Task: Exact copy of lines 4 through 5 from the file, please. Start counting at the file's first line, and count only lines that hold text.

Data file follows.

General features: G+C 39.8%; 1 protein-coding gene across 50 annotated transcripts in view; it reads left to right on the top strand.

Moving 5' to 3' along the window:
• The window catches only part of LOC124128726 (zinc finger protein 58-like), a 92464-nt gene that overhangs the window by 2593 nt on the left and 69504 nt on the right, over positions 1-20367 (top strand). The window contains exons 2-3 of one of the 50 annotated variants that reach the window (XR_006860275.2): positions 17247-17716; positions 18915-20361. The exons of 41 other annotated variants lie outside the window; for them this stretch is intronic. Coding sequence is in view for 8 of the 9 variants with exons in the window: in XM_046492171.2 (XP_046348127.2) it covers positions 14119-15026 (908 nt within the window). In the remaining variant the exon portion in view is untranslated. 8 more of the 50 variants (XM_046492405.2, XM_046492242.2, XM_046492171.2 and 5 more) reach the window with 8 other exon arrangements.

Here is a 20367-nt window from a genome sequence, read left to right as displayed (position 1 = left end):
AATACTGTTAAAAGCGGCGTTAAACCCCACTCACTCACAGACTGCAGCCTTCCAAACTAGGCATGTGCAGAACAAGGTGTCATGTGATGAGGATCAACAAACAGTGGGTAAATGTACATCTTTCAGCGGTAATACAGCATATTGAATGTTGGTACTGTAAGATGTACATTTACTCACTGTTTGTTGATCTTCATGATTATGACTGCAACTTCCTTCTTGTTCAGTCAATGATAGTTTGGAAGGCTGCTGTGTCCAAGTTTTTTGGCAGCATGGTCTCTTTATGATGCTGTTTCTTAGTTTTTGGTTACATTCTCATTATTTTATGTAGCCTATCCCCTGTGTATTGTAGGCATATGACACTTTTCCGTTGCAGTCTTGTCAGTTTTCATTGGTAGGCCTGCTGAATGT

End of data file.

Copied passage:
Here is a 20367-nt window from a genome sequence, read left to right as displayed (position 1 = left end):
AATACTGTTAAAAGCGGCGTTAAACCCCACTCACTCACAGACTGCAGCCTTCCAAACTAGGCATGTGCAGAACAAGGTGTCATGTGATGAGGATCAACAAACAGTGGGTAAATGTACATCTTTCAGCGGTAATACAGCATATTGAATGTTGGTACTGTAAGATGTACATTTACTCACTGTTTGTTGATCTTCATGATTATGACTGCAACTTCCTTCTTGTTCAGTCAATGATAGTTTGGAAGGCTGCTGTGTCCAAGTTTTTTGGCAGCATGGTCTCTTTATGATGCTGTTTCTTAGTTTTTGGTTACATTCTCATTATTTTATGTAGCCTATCCCCTGTGTATTGTAGGCATATGACACTTTTCCGTTGCAGTCTTGTCAGTTTTCATTGGTAGGCCTGCTGAATGT